Does your workplace culture encourage employees to take vacation time? Despite the benefits of taking time to recharge, more than 50% of American workers leave some of their vacation days on the table. There are a variety of reasons employees might not take all their time off. They might fear that they look replaceable, aren't able to keep up on their workload or lack coverage to make time off feasible. Making sure your employees take time off is not only good for their health, it’s good for your business. Workers who take vacation are more productive and engaged. They also tend to have less stress, better cardiovascular health and improved sleep. Here’s how you can encourage your employees to take their vacation time this year, even if it’s only a staycation:
- Set an example. Vacations are necessary to help you re-charge and be your best in the office. If it has been awhile since you took a vacation, start planning your time off. Let your team know you'll be taking time off and who they should go to with questions while you’re away. If possible, do not reach out via email or calls while you’re on vacation or your team will mimic that behavior when they’re off.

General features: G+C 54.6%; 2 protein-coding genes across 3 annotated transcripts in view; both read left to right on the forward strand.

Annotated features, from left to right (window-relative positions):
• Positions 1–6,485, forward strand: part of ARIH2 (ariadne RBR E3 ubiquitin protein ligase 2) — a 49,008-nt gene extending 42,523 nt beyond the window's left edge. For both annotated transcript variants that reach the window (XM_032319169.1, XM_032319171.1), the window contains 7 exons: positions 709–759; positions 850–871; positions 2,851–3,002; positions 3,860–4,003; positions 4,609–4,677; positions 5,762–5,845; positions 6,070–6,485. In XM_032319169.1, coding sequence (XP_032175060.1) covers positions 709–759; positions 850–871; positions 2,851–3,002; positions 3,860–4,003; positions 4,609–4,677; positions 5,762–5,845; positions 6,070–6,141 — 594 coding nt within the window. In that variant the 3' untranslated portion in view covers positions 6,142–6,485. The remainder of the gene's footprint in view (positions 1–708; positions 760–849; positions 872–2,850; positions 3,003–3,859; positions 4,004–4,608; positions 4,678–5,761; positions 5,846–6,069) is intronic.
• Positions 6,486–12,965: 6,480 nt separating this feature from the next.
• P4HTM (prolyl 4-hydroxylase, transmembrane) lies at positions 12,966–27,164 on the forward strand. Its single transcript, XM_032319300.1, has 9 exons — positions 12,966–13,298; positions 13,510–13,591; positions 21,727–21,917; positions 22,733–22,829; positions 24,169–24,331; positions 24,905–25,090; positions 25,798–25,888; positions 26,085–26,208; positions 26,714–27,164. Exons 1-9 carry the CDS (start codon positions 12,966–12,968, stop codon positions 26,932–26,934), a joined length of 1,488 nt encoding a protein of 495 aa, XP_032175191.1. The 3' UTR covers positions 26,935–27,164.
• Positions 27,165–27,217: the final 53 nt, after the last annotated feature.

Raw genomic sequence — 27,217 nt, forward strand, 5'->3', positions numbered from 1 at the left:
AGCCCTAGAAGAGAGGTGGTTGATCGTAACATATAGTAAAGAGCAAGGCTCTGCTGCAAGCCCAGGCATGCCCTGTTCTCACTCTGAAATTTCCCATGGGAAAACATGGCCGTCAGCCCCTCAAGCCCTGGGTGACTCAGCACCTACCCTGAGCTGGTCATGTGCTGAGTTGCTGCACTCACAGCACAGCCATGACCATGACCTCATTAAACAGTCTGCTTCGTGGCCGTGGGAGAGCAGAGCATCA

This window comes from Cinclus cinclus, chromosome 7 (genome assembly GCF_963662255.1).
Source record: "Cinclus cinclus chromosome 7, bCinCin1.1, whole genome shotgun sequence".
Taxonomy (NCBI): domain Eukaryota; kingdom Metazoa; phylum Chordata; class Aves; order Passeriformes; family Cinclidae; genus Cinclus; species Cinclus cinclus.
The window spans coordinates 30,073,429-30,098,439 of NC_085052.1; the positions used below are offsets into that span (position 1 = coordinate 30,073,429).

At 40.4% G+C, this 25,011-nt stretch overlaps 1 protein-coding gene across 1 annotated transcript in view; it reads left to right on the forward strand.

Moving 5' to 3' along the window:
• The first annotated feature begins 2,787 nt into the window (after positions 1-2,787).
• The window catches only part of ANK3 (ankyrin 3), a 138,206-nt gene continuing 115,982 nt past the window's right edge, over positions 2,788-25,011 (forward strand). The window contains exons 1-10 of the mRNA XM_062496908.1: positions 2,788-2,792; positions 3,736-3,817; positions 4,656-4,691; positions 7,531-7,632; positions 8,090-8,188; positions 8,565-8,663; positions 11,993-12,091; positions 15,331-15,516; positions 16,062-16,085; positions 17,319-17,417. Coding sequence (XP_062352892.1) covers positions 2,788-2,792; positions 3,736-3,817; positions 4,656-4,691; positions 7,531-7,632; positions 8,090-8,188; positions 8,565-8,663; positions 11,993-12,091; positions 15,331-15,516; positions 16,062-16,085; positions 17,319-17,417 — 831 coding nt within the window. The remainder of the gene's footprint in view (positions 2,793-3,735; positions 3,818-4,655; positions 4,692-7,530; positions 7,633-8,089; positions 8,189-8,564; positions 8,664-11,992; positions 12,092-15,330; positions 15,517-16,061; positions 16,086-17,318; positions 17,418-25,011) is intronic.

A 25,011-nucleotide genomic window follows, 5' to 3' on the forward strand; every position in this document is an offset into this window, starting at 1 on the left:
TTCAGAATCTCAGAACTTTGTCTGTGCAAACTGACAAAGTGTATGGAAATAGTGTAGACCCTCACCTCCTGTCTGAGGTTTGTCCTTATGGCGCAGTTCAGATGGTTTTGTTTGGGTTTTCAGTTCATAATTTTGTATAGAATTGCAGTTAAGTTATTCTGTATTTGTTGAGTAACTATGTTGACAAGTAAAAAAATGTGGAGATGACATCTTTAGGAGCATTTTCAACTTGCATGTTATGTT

- Make time off a positive thing. Regularly communicate the importance of time off to your team. Ask them when their next time off is coming and what they are planning. Discourage “vacation shaming” even if it’s in a joking manner. Have a plan in place to cover for people on vacation and to ease them back into the workplace when they return so no one feels guilty leaving the office to take a break.
- Determine what’s critical. Work toward cross-training other employees to take on critical tasks that need to be completed while employees are out and work with team members to identify what’s truly critical and what can wait a week. This will help to lessen any guilt or worry your employees have about taking time off.
- Change your policies. Companies who offer a payout for unused vacation time might be unintentionally encouraging workers to come to work every day so they can get the cash. Simple fixes can be instituted to make employees prioritize time off. Switching to “use it or lose it” time off policies or setting a minimum number of mandatory days off per year could help. Even changing how you talk about time off could help – instead of sick days or vacation days, changing your language to “personal time” might help more people feel empowered to take a day when they need it.
Learn more about encouraging your employees to take time off by checking out this Blue Cross® Virtual Well-Being webinar. You’ll also find related resources you can use to help your employees embrace vacation. Employers and Blue Cross members can sign up for future webinars here and check out past sessions and resources. Related:
- Blue Cross Offers Employers Mental Health Support
- Supporting Staff Who Work Remotely
- Work-Life Integration vs. Work-Life Balance
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